• Associate a specific command to the action to let it know it’s toilet time
  • Reward your little friend with healthy treats after relieving itself in the right spot
  • Never yell or punish your dog in case of an accident
  • Always use encouraging phrases
  • Keep your puppy away from its water bowl about two and a half hours before bedtime
  • Crate train your dog

Remember that the Border Collie is a naturally professional when it comes to following commands. Therefore, it should take it a shorter time than other dogs to be potty trained.

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Consider Crate Training Your Canine Buddy

Unlike what some people might think, crate training can be highly beneficial for both the dog and its owner. The Border Collie is no exception.

A crate should represent a safe haven to your dog, offering comfort and a time-out from a rather busy environment. Even though a Border Collie is an active dog breed, it still needs to relax and get inside its personal den to calm its nerves.

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Also, crate training makes it easier for you to transport your dog from one place to another. It’s as simple as urging your furry friend to get inside, closing the door, and carrying the pen to wherever you want.

However, remember not to leave your dog inside its crate for more than a few hours at a time. This way, it’ll slowly start to resemble a prison, which is the last thing you want your dog to feel.

Make Sure Its Diet Is Healthy

Border Collies aren’t lazy dogs as you can tell. Therefore, their dietary needs can be more than those of other dog breeds. It goes without saying that a couch potato requires less food than a hyperactive dog like our friend here.

Generally, your puppy will need food that’s high in protein and low in fat. On puppy food packaging, you’ll find a chart that will let you know the right portions to feed your dog per day.

Yet, if your dog is older and participates in sports or any other intense daily activities, you should be looking for food with more calories.

Let me break this down for you even further.

An active collie usually needs from 900-1,000 calories per day. On the other hand, a senior Border Collie can settle for about 700 calories.

Ultimately, a working collie will need about 1,400 calories each day.

You should also include nutrient snacks in your puppy’s diet so that it grows into a healthy dog. For instance, you can feed your little buddy:

  • Apples
  • Bananas
  • Carrots
  • Watermelon
  • Broccoli
  • Blueberries

Pro tip: When introducing a new food type to your puppy, make sure that you start with small portions. This will allow you to know if your dog is allergic to a certain vegetable or fruit.

Of course, you should always consult a vet before building up your puppy’s diet. They’ll recommend the perfect regime based on your buddy’s size, weight, and overall health.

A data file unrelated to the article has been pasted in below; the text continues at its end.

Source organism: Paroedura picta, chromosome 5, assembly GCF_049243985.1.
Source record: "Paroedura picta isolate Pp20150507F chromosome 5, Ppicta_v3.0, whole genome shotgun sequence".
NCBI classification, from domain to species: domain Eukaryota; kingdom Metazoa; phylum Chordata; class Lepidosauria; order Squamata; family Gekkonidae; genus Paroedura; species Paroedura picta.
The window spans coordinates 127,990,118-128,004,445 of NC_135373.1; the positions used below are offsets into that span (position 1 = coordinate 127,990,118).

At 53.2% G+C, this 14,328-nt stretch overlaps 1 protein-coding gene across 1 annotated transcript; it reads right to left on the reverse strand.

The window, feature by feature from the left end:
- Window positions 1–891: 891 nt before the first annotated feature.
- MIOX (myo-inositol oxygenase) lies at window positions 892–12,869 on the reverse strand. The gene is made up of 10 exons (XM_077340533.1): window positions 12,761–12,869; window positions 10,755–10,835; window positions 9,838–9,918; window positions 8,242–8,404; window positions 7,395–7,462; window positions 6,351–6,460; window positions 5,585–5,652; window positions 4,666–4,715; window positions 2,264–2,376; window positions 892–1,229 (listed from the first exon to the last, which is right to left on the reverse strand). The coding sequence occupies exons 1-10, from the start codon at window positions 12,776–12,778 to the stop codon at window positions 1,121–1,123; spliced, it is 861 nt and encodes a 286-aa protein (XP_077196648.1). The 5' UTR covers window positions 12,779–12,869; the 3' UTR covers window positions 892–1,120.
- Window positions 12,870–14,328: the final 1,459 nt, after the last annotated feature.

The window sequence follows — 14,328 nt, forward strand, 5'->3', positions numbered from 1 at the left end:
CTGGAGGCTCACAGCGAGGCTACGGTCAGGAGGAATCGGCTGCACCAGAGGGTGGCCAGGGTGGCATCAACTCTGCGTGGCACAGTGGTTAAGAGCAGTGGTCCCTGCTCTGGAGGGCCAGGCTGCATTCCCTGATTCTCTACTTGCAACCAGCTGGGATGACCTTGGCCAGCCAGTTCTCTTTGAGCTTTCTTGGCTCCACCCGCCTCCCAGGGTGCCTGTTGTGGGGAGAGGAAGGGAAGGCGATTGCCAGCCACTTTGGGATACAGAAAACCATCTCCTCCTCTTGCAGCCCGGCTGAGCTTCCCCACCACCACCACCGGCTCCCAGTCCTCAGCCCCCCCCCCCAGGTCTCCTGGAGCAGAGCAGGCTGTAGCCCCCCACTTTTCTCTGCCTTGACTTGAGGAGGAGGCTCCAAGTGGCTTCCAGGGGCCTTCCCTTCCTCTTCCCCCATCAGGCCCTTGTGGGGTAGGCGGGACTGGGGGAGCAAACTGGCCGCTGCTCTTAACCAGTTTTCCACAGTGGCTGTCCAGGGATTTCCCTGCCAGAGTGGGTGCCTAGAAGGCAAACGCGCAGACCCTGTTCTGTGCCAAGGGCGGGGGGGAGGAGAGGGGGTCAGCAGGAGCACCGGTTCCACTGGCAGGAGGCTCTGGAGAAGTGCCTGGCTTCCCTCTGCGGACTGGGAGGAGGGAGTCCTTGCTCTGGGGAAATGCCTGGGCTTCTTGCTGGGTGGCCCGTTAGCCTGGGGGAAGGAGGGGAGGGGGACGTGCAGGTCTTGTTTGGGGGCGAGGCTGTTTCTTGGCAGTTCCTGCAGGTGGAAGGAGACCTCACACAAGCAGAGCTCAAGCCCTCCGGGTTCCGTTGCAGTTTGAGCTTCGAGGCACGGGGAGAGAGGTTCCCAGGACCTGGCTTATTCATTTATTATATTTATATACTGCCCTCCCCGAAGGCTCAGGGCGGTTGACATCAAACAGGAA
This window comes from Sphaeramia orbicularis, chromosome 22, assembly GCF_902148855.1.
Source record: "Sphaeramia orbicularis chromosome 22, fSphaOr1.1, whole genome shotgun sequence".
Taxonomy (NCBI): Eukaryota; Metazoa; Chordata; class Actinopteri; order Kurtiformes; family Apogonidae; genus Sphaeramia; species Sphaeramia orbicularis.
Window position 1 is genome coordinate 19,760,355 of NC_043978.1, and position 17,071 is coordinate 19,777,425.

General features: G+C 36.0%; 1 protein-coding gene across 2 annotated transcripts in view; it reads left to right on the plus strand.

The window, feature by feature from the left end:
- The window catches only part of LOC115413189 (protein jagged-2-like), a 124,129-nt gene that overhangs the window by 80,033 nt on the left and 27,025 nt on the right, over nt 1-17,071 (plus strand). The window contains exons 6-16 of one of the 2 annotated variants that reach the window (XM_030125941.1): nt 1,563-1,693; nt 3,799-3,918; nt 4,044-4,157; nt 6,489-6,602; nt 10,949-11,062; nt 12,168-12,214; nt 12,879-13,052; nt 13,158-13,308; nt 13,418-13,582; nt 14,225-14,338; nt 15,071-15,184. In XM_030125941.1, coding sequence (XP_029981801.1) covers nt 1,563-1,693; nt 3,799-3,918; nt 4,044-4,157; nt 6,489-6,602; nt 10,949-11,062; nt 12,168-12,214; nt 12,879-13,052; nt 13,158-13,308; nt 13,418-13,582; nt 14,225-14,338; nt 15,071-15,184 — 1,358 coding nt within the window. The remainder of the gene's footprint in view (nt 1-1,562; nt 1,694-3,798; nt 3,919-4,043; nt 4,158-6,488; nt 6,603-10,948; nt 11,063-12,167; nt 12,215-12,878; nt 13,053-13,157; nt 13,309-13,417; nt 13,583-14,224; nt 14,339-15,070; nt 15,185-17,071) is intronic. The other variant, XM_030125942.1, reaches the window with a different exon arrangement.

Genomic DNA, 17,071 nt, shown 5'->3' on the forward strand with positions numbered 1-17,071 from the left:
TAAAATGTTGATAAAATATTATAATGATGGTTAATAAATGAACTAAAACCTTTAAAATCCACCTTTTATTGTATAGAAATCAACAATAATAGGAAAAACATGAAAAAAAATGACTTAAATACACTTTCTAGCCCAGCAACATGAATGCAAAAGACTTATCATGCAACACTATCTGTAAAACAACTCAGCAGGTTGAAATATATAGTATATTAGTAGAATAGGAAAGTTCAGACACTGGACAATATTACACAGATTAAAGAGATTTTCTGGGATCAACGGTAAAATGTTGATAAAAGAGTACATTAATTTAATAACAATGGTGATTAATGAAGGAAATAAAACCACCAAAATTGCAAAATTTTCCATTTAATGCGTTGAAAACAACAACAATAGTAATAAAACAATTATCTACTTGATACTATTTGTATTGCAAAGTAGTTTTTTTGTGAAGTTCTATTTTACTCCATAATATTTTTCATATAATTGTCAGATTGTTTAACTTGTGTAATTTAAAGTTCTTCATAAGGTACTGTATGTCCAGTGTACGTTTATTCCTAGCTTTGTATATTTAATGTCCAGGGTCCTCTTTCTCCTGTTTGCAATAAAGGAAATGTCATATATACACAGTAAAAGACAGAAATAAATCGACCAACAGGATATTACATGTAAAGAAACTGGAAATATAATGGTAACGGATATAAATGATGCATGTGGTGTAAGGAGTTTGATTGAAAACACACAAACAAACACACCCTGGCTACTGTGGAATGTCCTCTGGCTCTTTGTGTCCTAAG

Don’t Forget Grooming

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Keeping your Border Collie groomed should keep it happy, refreshed, and healthy. The following steps can help you achieve this.

  • Groom your dog every 4-8 weeks
  • During the shedding seasons, usually spring and fall, do it more frequently
  • Brush your puppy once a week to keep parasites away
  • Flush its eyes periodically of any foreign particles and make sure they’re always moist
  • Clean the ears and keep them dry to prevent an odor or infection
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Take Your Puppy to the Vet Regularly

Always have the vet check up on your dog, especially if it’s still a puppy. They’ll give you all sorts of advice regarding its wellbeing, diet, food recommendations, etc.

More importantly, vet visits are essential for vaccinations and shots.

Train Your Border Collie

As I previously mentioned, this unique breed is so smart you’ll want to begin training it as soon as possible. You can teach your pup a few tricks and watch as it excels in them!

For starters, if your puppy is 3-6 months of age, you could make it learn basic commands like sitting and lying down.

When your dog becomes older than 6 months, you can introduce more advanced tricks like rolling over or fetching stuff.

Ultimately, a 1-year-old puppy will be able to learn almost anything no matter how challenging. It’s all up to your creativity and imagination when it comes to that.

Wrapping Up

I understand how the Border Collie can be appealing to you. Its charming looks, unique character, and hardworking nature have made people drawn to it over the years.

If you’ve decided to bring a collie home, make sure you take proper care of it and fulfill its needs. Most of all, it’s important that you provide it with enough physical and mental stimulation to keep up with its energy.

My final piece of advice is to always consult the vet before making any decisions related to your puppy’s health. They’ll help you pick the right food, give you grooming tips, and keep you up-to-date on your dog’s condition.